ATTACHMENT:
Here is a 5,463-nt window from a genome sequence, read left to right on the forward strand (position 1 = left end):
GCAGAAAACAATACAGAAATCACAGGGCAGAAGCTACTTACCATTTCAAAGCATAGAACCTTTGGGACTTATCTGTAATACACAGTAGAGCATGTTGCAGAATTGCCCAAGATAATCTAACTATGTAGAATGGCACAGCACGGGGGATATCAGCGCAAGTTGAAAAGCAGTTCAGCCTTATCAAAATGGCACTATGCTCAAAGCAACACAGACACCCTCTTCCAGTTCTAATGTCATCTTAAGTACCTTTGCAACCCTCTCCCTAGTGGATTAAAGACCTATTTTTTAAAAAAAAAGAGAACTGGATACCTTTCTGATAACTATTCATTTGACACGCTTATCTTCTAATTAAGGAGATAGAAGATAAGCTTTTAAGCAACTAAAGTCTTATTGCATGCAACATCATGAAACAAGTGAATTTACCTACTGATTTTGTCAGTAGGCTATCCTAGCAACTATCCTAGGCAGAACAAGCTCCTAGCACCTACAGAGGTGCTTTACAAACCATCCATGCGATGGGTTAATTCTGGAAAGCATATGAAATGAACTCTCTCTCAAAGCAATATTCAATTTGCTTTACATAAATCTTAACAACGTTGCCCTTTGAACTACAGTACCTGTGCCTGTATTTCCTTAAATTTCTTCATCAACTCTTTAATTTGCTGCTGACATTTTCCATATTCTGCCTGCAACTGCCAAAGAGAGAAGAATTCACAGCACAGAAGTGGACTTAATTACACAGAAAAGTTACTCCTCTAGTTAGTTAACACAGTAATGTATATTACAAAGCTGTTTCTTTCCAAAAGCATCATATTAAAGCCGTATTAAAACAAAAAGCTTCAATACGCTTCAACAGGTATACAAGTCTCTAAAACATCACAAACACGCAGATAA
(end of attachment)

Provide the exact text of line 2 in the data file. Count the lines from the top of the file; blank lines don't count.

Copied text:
GCAGAAAACAATACAGAAATCACAGGGCAGAAGCTACTTACCATTTCAAAGCATAGAACCTTTGGGACTTATCTGTAATACACAGTAGAGCATGTTGCAGAATTGCCCAAGATAATCTAACTATGTAGAATGGCACAGCACGGGGGATATCAGCGCAAGTTGAAAAGCAGTTCAGCCTTATCAAAATGGCACTATGCTCAAAGCAACACAGACACCCTCTTCCAGTTCTAATGTCATCTTAAGTACCTTTGCAACCCTCTCCCTAGTGGATTAAAGACCTATTTTTTAAAAAAAAAGAGAACTGGATACCTTTCTGATAACTATTCATTTGACACGCTTATCTTCTAATTAAGGAGATAGAAGATAAGCTTTTAAGCAACTAAAGTCTTATTGCATGCAACATCATGAAACAAGTGAATTTACCTACTGATTTTGTCAGTAGGCTATCCTAGCAACTATCCTAGGCAGAACAAGCTCCTAGCACCTACAGAGGTGCTTTACAAACCATCCATGCGATGGGTTAATTCTGGAAAGCATATGAAATGAACTCTCTCTCAAAGCAATATTCAATTTGCTTTACATAAATCTTAACAACGTTGCCCTTTGAACTACAGTACCTGTGCCTGTATTTCCTTAAATTTCTTCATCAACTCTTTAATTTGCTGCTGACATTTTCCATATTCTGCCTGCAACTGCCAAAGAGAGAAGAATTCACAGCACAGAAGTGGACTTAATTACACAGAAAAGTTACTCCTCTAGTTAGTTAACACAGTAATGTATATTACAAAGCTGTTTCTTTCCAAAAGCATCATATTAAAGCCGTATTAAAACAAAAAGCTTCAATACGCTTCAACAGGTATACAAGTCTCTAAAACATCACAAACACGCAGATAA